Once upon a time the only way to create a portrait of one’s home was to craft an original drawing in pen or pencil and use paint to capture the color and personality of the home.
While I appreciate the modern amenities we all enjoy today, I believe that those handmade arts and drawing skills should not be lost and forgotten in this age of digital expediency. I believe that the human hand, mind and spirit adds life and vibrance to any artistic creation.
In my travels across the USA, I have spent thousands of miles getting to know its wonderful homes and architecture in unique neighborhoods, towns and cities. Architecture is about people and their expression of artistic style and practicality. That’s why I find it so fascinating.
When I travel to cities and select homes to include in house portrait series depicting those areas, in addition to taking photos, I love to pull out my house portrait art journal. Nothing is more fun than drawing and making architectural color studies of homes that catch my eye, as well as taking notes and making on-site observations. Some of you will have seen me outside your home and I have met other homeowners by knocking on their door to let them know what I am up to.
Getting to know homes in the Southwest . . .
Last year I decided that I should take a closer look at the state of Texas and find more subjects for my coffee table book. After all it is one of the largest in the country, both in size and population. I started in Dallas. My expectations were not high. I had the idea that besides the more impressive homes (like the family home on “Dallas”), all I would find in the city would be dusty low-lying ranch homes in long boring rows.
I couldn’t have been more wrong! Dallas proved to be full of beautiful homes of every architectural style imaginable. That eclectic mix is clear from just this one page of the Dallas section of my art journal.
Here are the portraits I then created from each of these sketches and with the help of photos of course.
Sadly, this lovely Tudor style historic cottage in University Park will unlikely still be standing today. The previous owner told me that it was doomed for demolition. While I do not have all the details, one always expects such tear-downs to be literally falling apart and a general eyesore. As you can see, this is not the case.
This grand structure is more what I expected to see on a sprawling 100 acre country ranch. With its tall Grecian pillars and ornate entrance, this beautifully maintained home and garden makes an elegant statement on Swiss Ave, Dallas.
I was immediately drawn to this century old home with its unique Tudor details. I had to use some artistic license however and trimmed the trees that covered it.
I found that Dallas was not alone in its architecture style and elegance. San Antonio is another city I spent some time in.
San Antonio Texas
I always do my research before arriving in the cities I visit so I can head for the most interesting areas. One such area at the top of my list was the city of Alamo Heights. As the sign says below, “City of Beauty and Charm”. Too true. One of my favorite streets in Alamo Heights is Wildrose Ave. The homes are historically protected and they include Craftsmen, Tudors, Spanish bungalows and Italianate. I feature a couple of them in this journal page.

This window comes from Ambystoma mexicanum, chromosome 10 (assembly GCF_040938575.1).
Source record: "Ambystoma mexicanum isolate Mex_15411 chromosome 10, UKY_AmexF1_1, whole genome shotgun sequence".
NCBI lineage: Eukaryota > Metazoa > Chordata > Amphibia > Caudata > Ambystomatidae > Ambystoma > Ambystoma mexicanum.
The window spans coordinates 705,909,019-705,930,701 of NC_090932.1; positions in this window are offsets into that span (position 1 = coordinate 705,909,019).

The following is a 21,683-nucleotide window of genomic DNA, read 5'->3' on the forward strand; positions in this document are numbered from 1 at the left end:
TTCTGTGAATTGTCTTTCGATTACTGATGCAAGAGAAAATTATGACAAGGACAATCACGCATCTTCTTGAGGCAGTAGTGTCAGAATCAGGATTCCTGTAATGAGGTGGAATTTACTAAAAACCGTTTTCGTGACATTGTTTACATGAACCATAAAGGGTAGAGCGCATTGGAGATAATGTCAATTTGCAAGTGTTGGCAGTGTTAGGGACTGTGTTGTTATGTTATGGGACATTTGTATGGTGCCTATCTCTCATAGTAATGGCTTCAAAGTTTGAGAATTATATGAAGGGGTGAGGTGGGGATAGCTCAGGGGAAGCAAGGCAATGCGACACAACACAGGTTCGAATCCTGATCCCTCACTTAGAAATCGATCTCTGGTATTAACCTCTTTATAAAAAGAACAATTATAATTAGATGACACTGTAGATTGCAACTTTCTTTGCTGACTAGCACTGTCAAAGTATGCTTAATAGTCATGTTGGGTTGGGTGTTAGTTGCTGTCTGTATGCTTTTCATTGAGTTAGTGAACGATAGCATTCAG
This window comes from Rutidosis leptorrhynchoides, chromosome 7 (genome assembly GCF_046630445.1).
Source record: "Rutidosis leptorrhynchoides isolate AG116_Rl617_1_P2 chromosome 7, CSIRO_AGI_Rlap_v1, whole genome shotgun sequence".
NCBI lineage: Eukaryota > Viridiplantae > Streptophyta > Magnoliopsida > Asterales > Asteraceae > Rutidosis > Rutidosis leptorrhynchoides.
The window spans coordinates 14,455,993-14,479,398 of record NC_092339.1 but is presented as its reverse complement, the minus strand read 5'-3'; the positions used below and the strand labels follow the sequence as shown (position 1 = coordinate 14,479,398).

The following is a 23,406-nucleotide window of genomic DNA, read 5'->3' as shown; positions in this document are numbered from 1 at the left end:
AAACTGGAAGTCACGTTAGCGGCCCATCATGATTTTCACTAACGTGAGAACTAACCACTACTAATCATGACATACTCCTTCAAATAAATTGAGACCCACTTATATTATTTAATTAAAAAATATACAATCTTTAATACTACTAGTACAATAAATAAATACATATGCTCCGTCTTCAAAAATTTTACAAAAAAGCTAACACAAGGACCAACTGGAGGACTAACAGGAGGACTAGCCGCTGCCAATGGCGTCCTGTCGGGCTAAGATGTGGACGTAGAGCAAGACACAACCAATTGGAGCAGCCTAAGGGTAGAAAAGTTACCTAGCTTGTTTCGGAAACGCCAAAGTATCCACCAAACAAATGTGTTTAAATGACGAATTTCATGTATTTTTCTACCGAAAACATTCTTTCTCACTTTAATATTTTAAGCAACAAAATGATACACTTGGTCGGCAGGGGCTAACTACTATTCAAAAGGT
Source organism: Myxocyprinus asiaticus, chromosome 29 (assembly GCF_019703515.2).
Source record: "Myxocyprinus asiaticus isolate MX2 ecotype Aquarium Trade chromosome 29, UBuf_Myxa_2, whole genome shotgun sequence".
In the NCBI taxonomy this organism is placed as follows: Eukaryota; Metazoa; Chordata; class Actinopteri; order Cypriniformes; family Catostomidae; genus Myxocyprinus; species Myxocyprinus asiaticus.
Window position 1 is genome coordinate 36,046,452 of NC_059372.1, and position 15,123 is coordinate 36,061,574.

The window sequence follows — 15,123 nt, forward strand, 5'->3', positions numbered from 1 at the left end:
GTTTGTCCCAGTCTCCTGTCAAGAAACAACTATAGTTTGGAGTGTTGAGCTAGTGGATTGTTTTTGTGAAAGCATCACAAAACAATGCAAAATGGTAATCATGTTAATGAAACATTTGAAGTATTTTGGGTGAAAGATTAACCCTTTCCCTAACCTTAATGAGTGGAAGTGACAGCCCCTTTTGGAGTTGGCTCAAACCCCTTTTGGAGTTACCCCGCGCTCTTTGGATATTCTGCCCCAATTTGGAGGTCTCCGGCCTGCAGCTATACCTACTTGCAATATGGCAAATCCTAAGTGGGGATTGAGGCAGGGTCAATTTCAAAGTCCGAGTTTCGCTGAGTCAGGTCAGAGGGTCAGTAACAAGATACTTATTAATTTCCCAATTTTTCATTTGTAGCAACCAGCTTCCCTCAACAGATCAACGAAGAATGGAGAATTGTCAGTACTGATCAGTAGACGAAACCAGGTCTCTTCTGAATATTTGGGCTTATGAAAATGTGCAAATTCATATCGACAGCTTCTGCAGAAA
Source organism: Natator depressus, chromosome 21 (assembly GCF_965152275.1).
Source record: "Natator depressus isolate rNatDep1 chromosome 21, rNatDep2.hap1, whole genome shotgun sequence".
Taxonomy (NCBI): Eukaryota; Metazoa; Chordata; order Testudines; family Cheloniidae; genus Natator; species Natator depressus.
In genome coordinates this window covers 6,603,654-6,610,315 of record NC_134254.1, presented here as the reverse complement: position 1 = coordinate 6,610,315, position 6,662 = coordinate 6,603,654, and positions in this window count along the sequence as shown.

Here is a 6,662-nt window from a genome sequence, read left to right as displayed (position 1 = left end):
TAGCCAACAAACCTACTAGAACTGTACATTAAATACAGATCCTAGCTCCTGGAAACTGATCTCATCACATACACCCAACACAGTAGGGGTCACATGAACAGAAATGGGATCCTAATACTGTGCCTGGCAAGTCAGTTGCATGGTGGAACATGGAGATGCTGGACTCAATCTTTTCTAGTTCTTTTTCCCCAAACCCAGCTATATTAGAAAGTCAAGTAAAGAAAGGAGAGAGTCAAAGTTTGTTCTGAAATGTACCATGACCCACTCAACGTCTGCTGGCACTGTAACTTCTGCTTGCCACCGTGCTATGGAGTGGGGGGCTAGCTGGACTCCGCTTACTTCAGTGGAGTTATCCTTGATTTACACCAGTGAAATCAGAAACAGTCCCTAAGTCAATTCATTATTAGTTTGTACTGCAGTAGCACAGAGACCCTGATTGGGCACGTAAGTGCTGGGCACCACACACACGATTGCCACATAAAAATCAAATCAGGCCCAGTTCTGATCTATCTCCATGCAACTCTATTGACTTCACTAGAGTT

And here are the final paintings of these two Wildrose Ave subjects.
I really loved our visit to Portland where I discovered a feast of architectural styles and well preserved and maintained homes. Beautiful tree-lined streets and colorful gardens added to the vibrance of some of Portland’s historic residential areas, such as Laurelhurst, Sellwood and Eastmoreland. Here are a couple of homes I focused on in my Portland journal pages.
On the left is a classic American Foursquare home. Renowned for their simplicity, these were popular from the mid-1890s to the late 1930s, and were a reaction to the ornate and mass-produced elements of the Victorian area. I discovered Portland abounds in these homes and other Craftsman styles. The Foursquare was also a popular mail-order era style. It came in a boxcar with a book of directions and all the parts pre-cut and numbered for self-assembly. Here is the final painting.
I selected this second home due to its charm and the playful color choices of its owner. I can only describe it as a cross between a Hobbit house and a Tudor cottage with cool red accents,
Here are some more Portland watercolor portraits for your enjoyment.
Let’s not forget for that centuries, long before this ever-expanding digital age we live in today, one recorded their impressions of the world around one, of nature, events and people along with ones thoughts, dreams and creative ideas in journals or dairies. Regular folks, not just artists, would draw their special memories, often imbue them with color, include their thoughts, ideas, musings, poems and special messages. It was something they could then reflect on later. Often they would pass these journals onto their children who would in turn pass them on further.
It’s considered to be a ‘new craze”. In fact it’s something I have been doing for years on my travels around the world as well as within my local environment. For me it’s faster – and a lot more enjoyable – to create art journal pages than to flip through hundreds of digital pics on my phone trying to find “the one” or downloading and then indulging in a complex photo filing system in the hope of ever finding anything again.
Not not sure if I’m dating myself or just ahead of my time, but I hope you have enjoyed this post and you know how to reach me if you would like a hand-crafted original architectural portrait.
Artfully yours, Leisa